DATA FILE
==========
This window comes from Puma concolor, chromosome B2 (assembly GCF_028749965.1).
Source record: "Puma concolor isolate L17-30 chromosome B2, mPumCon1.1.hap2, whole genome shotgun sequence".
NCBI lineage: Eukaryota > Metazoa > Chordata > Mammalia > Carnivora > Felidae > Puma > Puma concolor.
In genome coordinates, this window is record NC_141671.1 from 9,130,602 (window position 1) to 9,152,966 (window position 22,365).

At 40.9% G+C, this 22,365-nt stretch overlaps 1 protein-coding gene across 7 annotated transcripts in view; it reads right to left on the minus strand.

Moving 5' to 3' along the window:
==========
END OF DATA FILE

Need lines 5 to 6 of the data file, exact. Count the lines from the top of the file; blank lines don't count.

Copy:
At 40.9% G+C, this 22,365-nt stretch overlaps 1 protein-coding gene across 7 annotated transcripts in view; it reads right to left on the minus strand.

Moving 5' to 3' along the window: